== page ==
4.3 name="3">Creating a procedure

With the proc command you can create procedures.
The syntax of the proc command is proc <name> { <parameters> } { <body> }.

The <name> is how you want to call the procedure you are creating.
This can be anything you want and you will have to use this name when you want to call upon it.
In this guide I will start every procedures name with <bind type>:. This isn't required, but it's (in my opinion) handy to do so, because this way you immediantly know what a proc is for which is especially handy when you are working with large scripts.

The <parameters> are the variables the procedure most put its received parameters in.
You need to specify a variable for each parameter here that will be sent to the procedure. All the variables you give have to be seperated by spaces.
For example, if you would have the line proc test { nick channel } { <body> } and somewhere else in your script test MyNick #test, the procedure would put "MyNick" in the variable "$nick" and "#test" in the variable "$channel".
The procedure also always wants to know the exact amount of parameters it is given. If you give the procedure 4 variables for example and you call upon it with 5 parameters, Eggdrop will give an error similar to 'proc called with too many arguments' or if you call upon it with 3 parameters and have given it 4 variables, it will give an error similar to "no argument given for ...".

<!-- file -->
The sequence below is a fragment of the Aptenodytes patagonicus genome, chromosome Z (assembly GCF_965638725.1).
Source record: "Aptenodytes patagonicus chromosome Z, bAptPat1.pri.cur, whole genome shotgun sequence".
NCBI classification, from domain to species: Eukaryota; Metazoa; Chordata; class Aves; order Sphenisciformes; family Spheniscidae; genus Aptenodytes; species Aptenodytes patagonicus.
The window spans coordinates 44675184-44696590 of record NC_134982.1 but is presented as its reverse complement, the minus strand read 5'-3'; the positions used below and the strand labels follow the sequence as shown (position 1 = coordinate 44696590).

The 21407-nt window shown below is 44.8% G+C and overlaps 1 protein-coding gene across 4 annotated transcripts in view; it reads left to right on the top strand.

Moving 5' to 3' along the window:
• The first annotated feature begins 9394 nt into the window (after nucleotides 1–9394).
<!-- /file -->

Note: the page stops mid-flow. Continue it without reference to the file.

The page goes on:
There is one exception to this rule though. If you call the last variable of <parameters> "args" than you may call upon the procedure with more parameters than you have defined in <parameters>.
In this case all of the parameters you give to the procedure up from the point where the argument "args" start is put in $args. They are put into $args as if the list command was used to make $args. You'll learn what the list command is later on, but you should already know about the difference between "args" and any other name.
For example if you would call upon proc test { nick channel args } { <body> } with test $nick $channel $handle $host, it would put the passed on $nick in $nick, $channel in $channel and both $handle and $host in $args, but I strongly discourage using the "args" parameter until you understand what lists are and what the list command does.

The <body> is basicly the commands that you want the procedure to execute.
The body doesn't have to be on one line, that's why the proc starts with an open-brace. You can put a new command on each new line and it'll still be part of the procedure until you close the body up with a close-brace.